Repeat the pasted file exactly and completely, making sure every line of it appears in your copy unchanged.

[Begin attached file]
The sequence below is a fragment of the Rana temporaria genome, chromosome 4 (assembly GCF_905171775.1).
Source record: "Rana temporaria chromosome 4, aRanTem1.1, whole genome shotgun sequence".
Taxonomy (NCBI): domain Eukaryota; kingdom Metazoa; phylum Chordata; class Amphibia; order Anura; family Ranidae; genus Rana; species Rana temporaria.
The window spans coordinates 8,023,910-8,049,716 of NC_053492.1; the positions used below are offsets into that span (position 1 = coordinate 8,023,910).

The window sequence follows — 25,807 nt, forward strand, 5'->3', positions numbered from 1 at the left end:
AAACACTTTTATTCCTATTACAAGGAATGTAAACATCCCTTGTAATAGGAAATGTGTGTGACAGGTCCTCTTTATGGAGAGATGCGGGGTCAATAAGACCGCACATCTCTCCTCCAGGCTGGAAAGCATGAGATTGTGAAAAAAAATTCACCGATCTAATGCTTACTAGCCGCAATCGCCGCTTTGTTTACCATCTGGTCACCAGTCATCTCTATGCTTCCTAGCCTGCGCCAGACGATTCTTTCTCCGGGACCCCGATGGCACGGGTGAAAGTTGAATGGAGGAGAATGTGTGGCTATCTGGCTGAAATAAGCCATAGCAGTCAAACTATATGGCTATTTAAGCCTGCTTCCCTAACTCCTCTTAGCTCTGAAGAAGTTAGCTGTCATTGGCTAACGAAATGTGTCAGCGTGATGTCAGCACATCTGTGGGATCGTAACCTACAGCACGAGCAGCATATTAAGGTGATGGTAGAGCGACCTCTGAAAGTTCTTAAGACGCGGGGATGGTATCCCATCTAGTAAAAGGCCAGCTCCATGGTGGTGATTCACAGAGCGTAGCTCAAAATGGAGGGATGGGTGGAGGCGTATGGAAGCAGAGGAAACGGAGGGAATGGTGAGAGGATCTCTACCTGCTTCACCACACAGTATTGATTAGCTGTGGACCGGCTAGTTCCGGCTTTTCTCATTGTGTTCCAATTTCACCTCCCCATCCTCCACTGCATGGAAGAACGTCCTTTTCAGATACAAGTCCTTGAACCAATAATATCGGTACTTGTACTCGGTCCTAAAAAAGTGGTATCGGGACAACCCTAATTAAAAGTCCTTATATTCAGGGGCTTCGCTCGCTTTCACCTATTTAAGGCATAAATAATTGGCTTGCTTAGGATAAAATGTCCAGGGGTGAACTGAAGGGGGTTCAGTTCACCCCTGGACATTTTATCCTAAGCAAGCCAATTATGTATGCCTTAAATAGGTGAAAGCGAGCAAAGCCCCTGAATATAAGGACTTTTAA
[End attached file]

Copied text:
The sequence below is a fragment of the Rana temporaria genome, chromosome 4 (assembly GCF_905171775.1).
Source record: "Rana temporaria chromosome 4, aRanTem1.1, whole genome shotgun sequence".
Taxonomy (NCBI): domain Eukaryota; kingdom Metazoa; phylum Chordata; class Amphibia; order Anura; family Ranidae; genus Rana; species Rana temporaria.
The window spans coordinates 8,023,910-8,049,716 of NC_053492.1; the positions used below are offsets into that span (position 1 = coordinate 8,023,910).

The window sequence follows — 25,807 nt, forward strand, 5'->3', positions numbered from 1 at the left end:
AAACACTTTTATTCCTATTACAAGGAATGTAAACATCCCTTGTAATAGGAAATGTGTGTGACAGGTCCTCTTTATGGAGAGATGCGGGGTCAATAAGACCGCACATCTCTCCTCCAGGCTGGAAAGCATGAGATTGTGAAAAAAAATTCACCGATCTAATGCTTACTAGCCGCAATCGCCGCTTTGTTTACCATCTGGTCACCAGTCATCTCTATGCTTCCTAGCCTGCGCCAGACGATTCTTTCTCCGGGACCCCGATGGCACGGGTGAAAGTTGAATGGAGGAGAATGTGTGGCTATCTGGCTGAAATAAGCCATAGCAGTCAAACTATATGGCTATTTAAGCCTGCTTCCCTAACTCCTCTTAGCTCTGAAGAAGTTAGCTGTCATTGGCTAACGAAATGTGTCAGCGTGATGTCAGCACATCTGTGGGATCGTAACCTACAGCACGAGCAGCATATTAAGGTGATGGTAGAGCGACCTCTGAAAGTTCTTAAGACGCGGGGATGGTATCCCATCTAGTAAAAGGCCAGCTCCATGGTGGTGATTCACAGAGCGTAGCTCAAAATGGAGGGATGGGTGGAGGCGTATGGAAGCAGAGGAAACGGAGGGAATGGTGAGAGGATCTCTACCTGCTTCACCACACAGTATTGATTAGCTGTGGACCGGCTAGTTCCGGCTTTTCTCATTGTGTTCCAATTTCACCTCCCCATCCTCCACTGCATGGAAGAACGTCCTTTTCAGATACAAGTCCTTGAACCAATAATATCGGTACTTGTACTCGGTCCTAAAAAAGTGGTATCGGGACAACCCTAATTAAAAGTCCTTATATTCAGGGGCTTCGCTCGCTTTCACCTATTTAAGGCATAAATAATTGGCTTGCTTAGGATAAAATGTCCAGGGGTGAACTGAAGGGGGTTCAGTTCACCCCTGGACATTTTATCCTAAGCAAGCCAATTATGTATGCCTTAAATAGGTGAAAGCGAGCAAAGCCCCTGAATATAAGGACTTTTAA